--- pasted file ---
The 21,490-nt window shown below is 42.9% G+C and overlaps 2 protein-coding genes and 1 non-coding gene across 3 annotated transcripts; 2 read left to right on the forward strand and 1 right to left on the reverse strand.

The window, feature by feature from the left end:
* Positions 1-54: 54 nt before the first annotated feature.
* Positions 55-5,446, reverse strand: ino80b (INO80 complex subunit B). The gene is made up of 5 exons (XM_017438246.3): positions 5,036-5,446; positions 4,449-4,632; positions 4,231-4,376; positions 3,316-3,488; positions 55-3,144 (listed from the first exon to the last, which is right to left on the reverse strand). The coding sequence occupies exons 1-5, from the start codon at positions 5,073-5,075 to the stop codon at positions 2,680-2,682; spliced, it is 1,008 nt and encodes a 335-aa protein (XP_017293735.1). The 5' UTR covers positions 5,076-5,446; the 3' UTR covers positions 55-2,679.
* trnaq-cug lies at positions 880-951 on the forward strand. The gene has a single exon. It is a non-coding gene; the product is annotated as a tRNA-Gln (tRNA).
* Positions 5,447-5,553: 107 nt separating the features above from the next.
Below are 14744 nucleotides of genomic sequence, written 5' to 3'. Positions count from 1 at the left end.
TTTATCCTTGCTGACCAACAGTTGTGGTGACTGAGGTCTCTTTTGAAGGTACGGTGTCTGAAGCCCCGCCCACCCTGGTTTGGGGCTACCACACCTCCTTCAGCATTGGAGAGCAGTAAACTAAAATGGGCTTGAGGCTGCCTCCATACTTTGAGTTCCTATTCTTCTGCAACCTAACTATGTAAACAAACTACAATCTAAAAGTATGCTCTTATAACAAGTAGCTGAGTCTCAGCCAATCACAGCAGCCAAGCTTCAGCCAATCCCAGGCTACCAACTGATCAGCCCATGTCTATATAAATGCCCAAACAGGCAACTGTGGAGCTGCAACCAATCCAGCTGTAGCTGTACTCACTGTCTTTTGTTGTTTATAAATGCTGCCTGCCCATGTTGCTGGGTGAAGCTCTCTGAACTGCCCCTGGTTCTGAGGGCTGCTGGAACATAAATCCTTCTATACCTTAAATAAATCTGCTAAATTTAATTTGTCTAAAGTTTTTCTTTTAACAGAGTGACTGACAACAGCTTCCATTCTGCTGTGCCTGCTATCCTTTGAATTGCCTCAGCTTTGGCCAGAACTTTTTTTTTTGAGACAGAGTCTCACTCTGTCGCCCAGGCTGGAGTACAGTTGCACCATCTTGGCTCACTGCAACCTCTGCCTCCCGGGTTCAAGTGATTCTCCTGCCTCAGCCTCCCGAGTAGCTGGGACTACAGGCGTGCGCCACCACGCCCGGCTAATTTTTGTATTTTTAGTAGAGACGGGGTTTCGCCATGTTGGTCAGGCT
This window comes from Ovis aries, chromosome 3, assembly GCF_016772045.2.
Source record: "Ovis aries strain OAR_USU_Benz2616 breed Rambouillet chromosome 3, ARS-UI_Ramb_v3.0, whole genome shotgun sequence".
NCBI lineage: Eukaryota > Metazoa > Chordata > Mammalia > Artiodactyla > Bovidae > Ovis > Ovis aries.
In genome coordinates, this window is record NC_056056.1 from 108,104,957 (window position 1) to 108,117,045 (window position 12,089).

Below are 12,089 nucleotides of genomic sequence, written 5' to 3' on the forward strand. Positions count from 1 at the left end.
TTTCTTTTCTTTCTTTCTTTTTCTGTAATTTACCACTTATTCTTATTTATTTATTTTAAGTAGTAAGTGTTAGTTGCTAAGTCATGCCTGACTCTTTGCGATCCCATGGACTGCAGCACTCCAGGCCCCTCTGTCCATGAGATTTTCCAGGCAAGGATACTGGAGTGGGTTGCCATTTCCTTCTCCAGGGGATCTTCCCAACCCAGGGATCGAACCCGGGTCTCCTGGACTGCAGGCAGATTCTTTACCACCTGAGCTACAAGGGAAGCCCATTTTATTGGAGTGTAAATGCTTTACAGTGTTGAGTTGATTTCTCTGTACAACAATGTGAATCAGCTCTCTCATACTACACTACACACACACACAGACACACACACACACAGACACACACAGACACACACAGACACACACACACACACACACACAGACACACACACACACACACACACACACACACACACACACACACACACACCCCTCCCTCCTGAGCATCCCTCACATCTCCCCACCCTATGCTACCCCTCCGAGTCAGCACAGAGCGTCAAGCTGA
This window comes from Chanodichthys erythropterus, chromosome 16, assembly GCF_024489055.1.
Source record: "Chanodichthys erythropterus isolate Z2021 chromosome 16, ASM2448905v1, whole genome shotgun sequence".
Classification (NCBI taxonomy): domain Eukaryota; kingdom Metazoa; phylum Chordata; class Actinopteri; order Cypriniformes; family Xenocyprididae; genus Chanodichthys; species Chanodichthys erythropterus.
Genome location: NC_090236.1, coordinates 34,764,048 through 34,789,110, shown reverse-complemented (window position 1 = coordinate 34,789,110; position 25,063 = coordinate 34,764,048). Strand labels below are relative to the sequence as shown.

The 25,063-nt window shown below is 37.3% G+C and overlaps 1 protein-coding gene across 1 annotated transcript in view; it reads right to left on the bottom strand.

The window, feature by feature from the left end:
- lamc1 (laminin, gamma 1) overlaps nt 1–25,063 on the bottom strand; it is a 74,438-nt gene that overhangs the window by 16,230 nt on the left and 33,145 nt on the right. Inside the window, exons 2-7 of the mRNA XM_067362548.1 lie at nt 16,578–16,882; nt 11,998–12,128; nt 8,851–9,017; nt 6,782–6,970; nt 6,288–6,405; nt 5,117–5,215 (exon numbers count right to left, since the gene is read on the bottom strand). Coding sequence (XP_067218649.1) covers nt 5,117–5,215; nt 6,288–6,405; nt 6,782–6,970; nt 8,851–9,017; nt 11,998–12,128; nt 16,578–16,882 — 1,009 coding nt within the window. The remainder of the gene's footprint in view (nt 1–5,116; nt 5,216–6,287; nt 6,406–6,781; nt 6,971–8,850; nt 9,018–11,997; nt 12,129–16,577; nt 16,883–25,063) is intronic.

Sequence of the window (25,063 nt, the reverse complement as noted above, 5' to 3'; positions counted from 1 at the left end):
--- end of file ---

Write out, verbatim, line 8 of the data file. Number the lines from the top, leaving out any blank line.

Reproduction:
TTTATCCTTGCTGACCAACAGTTGTGGTGACTGAGGTCTCTTTTGAAGGTACGGTGTCTGAAGCCCCGCCCACCCTGGTTTGGGGCTACCACACCTCCTTCAGCATTGGAGAGCAGTAAACTAAAATGGGCTTGAGGCTGCCTCCATACTTTGAGTTCCTATTCTTCTGCAACCTAACTATGTAAACAAACTACAATCTAAAAGTATGCTCTTATAACAAGTAGCTGAGTCTCAGCCAATCACAGCAGCCAAGCTTCAGCCAATCCCAGGCTACCAACTGATCAGCCCATGTCTATATAAATGCCCAAACAGGCAACTGTGGAGCTGCAACCAATCCAGCTGTAGCTGTACTCACTGTCTTTTGTTGTTTATAAATGCTGCCTGCCCATGTTGCTGGGTGAAGCTCTCTGAACTGCCCCTGGTTCTGAGGGCTGCTGGAACATAAATCCTTCTATACCTTAAATAAATCTGCTAAATTTAATTTGTCTAAAGTTTTTCTTTTAACAGAGTGACTGACAACAGCTTCCATTCTGCTGTGCCTGCTATCCTTTGAATTGCCTCAGCTTTGGCCAGAACTTTTTTTTTTGAGACAGAGTCTCACTCTGTCGCCCAGGCTGGAGTACAGTTGCACCATCTTGGCTCACTGCAACCTCTGCCTCCCGGGTTCAAGTGATTCTCCTGCCTCAGCCTCCCGAGTAGCTGGGACTACAGGCGTGCGCCACCACGCCCGGCTAATTTTTGTATTTTTAGTAGAGACGGGGTTTCGCCATGTTGGTCAGGCT